Have You Seen This Woman?

The following conundrum for Past is Present readers comes from AAS reader Mary Fissell. I’m writing a book about Aristotle's Masterpiece, and have just spent a couple of very productive and happy weeks working with the AAS’s collection of 50+ editions. This book, neither by Aristotle, nor a masterpiece, is one of the longest-running popular medical ...

A Place of Reading: Three Centuries of Reading in America

fatherreading

A Place of Reading.  That phrase defines Antiquarian Hall.  Reading is an everyday occupation for those of us in Antiquarian Hall whether staff or, yes, readers.  But it is also part of the title for the newest online exhibition posted on the AAS website.  How did this one come to pass? It started over twenty ...

Something Fun for the Weekend

Barber

NPR had a piece this morning on an exhibit that just opened at the Smithsonian called Telling Stories: Norman Rockwell from the Collections of George Lucas and Steven Spielberg.  If you are in the D.C. area, the exhibit is running until January. It sounds like they are making some interesting connections between the American ...

On “Readies” and Fore-edge Painting

Book of Common Prayer.  New York D. Appleton & Co., 1845.  Gilt fore-edge.

In a New York Times Book Review article last month, Jennifer Schuessler quoted Bob Brown, an early proponent of electronic reading devices.  In his prescient manifesto, "The Readies," Brown declared: “The written word hasn’t kept up with the age....  Writing has been bottled up in books since the start."  Brown called for no less than ...

“Listen my children and you will hear …”

RevereMassacre

This past April, the state of Massachusetts marked the 235th anniversary of the famous ride of Paul Revere and the start of the American Revolution at the Battles of Lexington & Concord. As you might expect, AAS takes Patriot’s Day (April 19th) seriously. Like most Massachusetts residents, we have the day off ...

The Civil War, Courtesy of the American Antiquarian Society

Currier & Ives lithograph of the capture of Atlanta, Georgia by Sherman

Next year marks the 150th anniversary of the start of the American Civil War. Many institutions are planning exhibitions, activities, and publications around the events which tore the United States apart between 1861 and 1865. Some organizations have already contacted AAS regarding the possibility of borrowing or reproducing material from our collections. ...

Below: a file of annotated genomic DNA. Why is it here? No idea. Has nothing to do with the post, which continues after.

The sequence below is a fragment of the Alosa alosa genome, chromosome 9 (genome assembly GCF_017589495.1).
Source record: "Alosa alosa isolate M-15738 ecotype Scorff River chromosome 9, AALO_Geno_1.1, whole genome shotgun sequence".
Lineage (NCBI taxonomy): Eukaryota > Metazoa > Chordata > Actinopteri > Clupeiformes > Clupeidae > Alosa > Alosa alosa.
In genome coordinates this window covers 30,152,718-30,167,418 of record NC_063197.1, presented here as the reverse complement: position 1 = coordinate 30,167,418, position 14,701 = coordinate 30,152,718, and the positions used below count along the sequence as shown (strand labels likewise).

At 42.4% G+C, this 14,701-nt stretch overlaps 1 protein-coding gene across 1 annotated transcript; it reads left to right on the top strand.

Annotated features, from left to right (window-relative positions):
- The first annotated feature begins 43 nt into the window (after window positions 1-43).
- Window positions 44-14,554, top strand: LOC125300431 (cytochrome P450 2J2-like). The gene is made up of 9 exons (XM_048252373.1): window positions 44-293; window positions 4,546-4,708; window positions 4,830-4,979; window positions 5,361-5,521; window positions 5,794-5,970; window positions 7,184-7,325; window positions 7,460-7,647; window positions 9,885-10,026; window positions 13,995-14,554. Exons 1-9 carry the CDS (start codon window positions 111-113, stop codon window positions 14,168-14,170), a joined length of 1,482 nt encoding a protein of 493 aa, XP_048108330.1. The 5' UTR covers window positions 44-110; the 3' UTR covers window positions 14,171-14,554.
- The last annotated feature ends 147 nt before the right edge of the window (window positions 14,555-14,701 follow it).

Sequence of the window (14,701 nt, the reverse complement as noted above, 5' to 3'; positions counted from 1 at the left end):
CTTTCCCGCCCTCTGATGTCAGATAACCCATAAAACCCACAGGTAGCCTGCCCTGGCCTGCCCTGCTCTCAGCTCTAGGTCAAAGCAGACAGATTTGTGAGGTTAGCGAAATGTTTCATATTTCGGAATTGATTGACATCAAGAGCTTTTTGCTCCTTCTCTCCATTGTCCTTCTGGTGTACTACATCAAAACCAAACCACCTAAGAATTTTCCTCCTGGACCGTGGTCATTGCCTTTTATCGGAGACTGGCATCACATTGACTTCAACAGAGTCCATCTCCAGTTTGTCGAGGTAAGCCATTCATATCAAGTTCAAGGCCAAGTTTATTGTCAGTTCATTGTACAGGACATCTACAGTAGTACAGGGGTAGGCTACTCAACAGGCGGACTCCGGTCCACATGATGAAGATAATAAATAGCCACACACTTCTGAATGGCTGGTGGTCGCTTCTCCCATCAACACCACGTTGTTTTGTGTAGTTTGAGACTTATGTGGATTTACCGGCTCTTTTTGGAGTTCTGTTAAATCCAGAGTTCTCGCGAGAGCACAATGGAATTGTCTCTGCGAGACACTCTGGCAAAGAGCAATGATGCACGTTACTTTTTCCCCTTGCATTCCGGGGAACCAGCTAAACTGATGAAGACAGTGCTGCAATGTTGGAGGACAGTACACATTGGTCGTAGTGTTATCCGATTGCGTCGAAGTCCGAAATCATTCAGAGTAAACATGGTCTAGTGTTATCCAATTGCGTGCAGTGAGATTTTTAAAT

It isn’t perfect, but . . . .

boysgroup

Recently, the American Antiquarian Society digitized a new finding aid to help scholars access the Society’s Group Photograph collection (http://www.americanantiquarian.org/groupphotos.htm). Usually, we like these finding aides to be as complete as possible, with detailed entries and scans -- you know, the whole works, like we have done for our collections of daguerreotypes, ambrotypes and tintypes. ...

“What’s with the round photograph?”

Roundphoto

This was the question I got recently as I was sorting through some photographic material at my desk and was putting carefully aside a small, round photograph of two children. As you might already know, the American Antiquarian Society has important holdings of early photography, including daguerreotypes from the 1830s and cabinet photographs of performers ...

Historic Photographs and the Sharp Memory of a Local

Float representing St. Vincent's Hospital, Charity Circus, Worcester, July 15, 1909

Here at AAS we have lots of small collections that are safely tucked away, accessible only due to the knowledge of the reference staff, catalogers, or curators who bump into them occasionally when searching for other things. As we work our way through our holdings we try to increase access to these “lost” collections ...

Antiquarian Oscars

“Yes, I broke my slate, and I’ll break the next one too–I want an iPhone like all the other kids have!”

All the votes have been counted and the winner is.... Penny! Penny's caption won our hearts and received the most thumbs up in Past is Present's first humorous what-caption-would-you-write contest. Her submission had the added bonus of connecting to the original post on Slate, before the hype by AAS's curator of Graphic Arts, Lauren Hewes.  ...